Dintin May 20th, 2014 (edited) 2,415 Never
Not a member of Pastebin yet? Sign Up, it unlocks many cool features!
- SUBJECT TO CHANGE
- Enchanting is a method of altering reality supposedly based upon the language of the gods. Every individual runic character constitutes an entire word, and a single enchantment usually requires the use of several different runes to provide context to and enhance the effects of a central rune.
- Runes are organized within concentric circles. In the outer circle, runes which effect the way in which the central rune(s) act are placed. In the center circle, one or more runes dictating the effect the enchantment will have are inscribed. If runes are affecting one another within the same tier (but not if runes are affecting different tiers), the enchanter needs to show order of operations. This is done using number of sides. The 'circle' with the most sides is the first rune activated, and after that it simply goes down the line from most to least. A true circle is the last rune affected. Circles with the same number of sides are affected simultaneously.
- A rune surrounded by a circle within a tier is a rune that is excluded from a tier. So for instance, if one wished to create an area which Fire could not enter, they would inscribe the fire rune surrounded by a circle, which was linked in turn to a Contain rune.
- Overlapping runes represent a rune modifying another rune rather than affecting it. So, if one wished to create a 'small fire'. They would inscribe the Fire rune and then overlap it with the Small rune.
- Two lines drawn across a connection between two runes and joined to a third rune indicate that a rune will only be activated in the presence of something else. If the central rune was fire and the connecting runes were create and self, but create was gated and the gate in turn connected to a water rune, then that rune would light the caster on fire whenever water was poured onto it.
- Mechanically, enchantment will involve the following steps.
- -Conceptualization: Figuring out what you want the enchantment to do.
- -Design: Carefully mapping and planning out the exact composition of the rune.
- -Inscription: Carving the runes into whatever object one wishes to enchant.
- -Finalization: Meditating on the inscribed runic circle.
- These steps are left intentionally vague to avoid bogging down threads in long and drawn out mechanical discussion. Enchanting an object should be as simple as properly formulating an idea based on the runes you already know, rolling to inscribe the runes without screwing something up, and rolling to finalize the enchantment. As with meditation rolls, inscription and finalization rolls are pass/fail.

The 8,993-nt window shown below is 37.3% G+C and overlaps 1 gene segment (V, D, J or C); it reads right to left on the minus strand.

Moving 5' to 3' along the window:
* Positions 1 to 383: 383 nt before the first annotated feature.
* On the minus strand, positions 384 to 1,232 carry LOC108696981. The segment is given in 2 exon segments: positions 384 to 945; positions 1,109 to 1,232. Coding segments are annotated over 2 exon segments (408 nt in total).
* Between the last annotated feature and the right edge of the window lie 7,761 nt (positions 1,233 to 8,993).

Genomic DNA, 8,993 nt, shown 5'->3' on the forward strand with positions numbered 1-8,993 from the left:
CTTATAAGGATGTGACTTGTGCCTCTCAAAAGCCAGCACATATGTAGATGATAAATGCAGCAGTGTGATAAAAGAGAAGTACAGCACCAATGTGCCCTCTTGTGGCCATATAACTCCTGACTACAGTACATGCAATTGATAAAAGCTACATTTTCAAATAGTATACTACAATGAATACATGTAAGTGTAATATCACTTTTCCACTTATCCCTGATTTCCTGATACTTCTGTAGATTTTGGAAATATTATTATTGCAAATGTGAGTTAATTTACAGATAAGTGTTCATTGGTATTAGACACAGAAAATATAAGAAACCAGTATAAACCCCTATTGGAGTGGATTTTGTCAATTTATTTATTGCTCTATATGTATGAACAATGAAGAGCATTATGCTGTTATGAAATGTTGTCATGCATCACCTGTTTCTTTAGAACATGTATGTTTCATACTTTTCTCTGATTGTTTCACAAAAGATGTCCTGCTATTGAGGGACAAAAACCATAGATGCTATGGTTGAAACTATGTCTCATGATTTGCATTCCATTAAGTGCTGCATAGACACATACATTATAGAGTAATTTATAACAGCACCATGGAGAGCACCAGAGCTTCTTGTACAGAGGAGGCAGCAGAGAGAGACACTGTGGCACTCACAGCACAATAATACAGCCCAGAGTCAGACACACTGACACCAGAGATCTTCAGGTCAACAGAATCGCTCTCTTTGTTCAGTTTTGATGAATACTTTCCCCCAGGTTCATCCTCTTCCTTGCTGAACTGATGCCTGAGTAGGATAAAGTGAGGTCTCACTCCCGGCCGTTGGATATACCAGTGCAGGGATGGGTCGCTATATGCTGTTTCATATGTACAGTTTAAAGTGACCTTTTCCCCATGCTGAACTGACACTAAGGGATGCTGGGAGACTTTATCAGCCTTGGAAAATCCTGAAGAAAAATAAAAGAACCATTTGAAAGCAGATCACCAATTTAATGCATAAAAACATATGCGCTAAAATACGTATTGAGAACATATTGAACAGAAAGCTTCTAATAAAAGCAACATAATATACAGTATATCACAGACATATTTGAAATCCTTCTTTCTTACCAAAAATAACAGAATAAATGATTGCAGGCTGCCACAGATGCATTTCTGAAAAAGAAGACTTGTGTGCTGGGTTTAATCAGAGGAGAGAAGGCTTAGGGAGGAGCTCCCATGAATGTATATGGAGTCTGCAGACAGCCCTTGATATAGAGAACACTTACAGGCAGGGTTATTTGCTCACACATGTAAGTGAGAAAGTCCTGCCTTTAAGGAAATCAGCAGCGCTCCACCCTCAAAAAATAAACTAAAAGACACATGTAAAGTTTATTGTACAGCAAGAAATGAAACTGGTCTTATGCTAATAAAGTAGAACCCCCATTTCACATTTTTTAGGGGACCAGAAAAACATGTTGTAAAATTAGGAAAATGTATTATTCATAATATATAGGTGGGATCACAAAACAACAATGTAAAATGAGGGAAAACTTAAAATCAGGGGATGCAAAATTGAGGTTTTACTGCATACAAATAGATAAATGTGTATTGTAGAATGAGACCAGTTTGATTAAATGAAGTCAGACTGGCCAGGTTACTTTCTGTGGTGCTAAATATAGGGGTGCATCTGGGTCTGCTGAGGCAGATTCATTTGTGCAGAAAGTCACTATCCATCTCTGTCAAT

- It's worth noting that no step save for Finalization actually requires the enchanter have a working knowledge of magic, and most forays into enchanting would benefit from collaboration with a small group.
- There is no advancement within enchantment, rather the only limit on what you're able to do is your knowledge of the Runic language. As such, you can not meditate on enchanting except to either study runes on an enchanted item or finalize an inscription. The DCs for these task are as follows:
- Learning Runes:
- Basic Runes: DC 25
- Advanced Runes: DC 30
- Complex Runes: DC 35
- Finalizing an Enchantment:
- Simple Enchantment: DC 30
- Composite Enchantment: DC 35
- Nested Enchantment: DC 40
- Bonuses to Finalization from Insanity:
- 1-4: +1 per level
- 5-8: +2 per level
- 9-10: +4 per level
- Inscribing runes is also a detail oriented, laborious task with possibly disastrous consequences should one fail to perform it perfectly. As such, it also requires a roll; the DCs for which are as follows:
- Inscribing Runes:
- Simple Enchantment: DC 20
- Composite Enchantment: DC 25
- Nested Enchantment: DC 30
- Runic arrays can also be disassembled, though this is a dangerous prospect that runs the risk of tearing a hole in the fabric of reality. The DCs for unraveling an enchantment are the same as the DCs for finalizing them, as the process essentially entails the removal of whatever excess threads were added on to achieve the desired enchantment. Unlike other rolls related to enchanting, disassembly have degrees of success and failure.
- Basic runes deal with something tangible. Water, fire, stone, bird, tree, et cetera. Advanced runes deal with things more abstract as well as actions. So create, heat, destroy, shield, et cetera are all advanced runes. Complex runes are universal constants and complex concepts. Things like time, gravity, the soul, and consciousness are all advanced runes.
- A simple enchantment is that which requires only a central rune and any number of additional runes affect that central rune. A composite enchantment will have a central rune affected by surrounding runes, with those surrounding runes in turn being affected by other runes. It is at the composite level that one is able to develop yes/no logic gates. A nested enchantment requires several central runes affected by several additional runes all affected another, central rune. Thus it is an enchantment within an enchantment.
- An additional note, bonuses to enchanting rolls at every stage can be garnered through both magical and mundane means. One might equip an artifact which enhances vision to improve one's chances of inscribing runes correctly, or they may simply take up smithing to learn how to better work with metal. For finalizing enchantments, a Vatis' level of insanity provides a bonus to the roll. Another method is to isolate oneself completely, with each sense one is deprived of conveying a +2 bonus up to a maximum of +10.
- For those interested, the link bellow is a pretty good summation of the system I use:
RAW Paste Data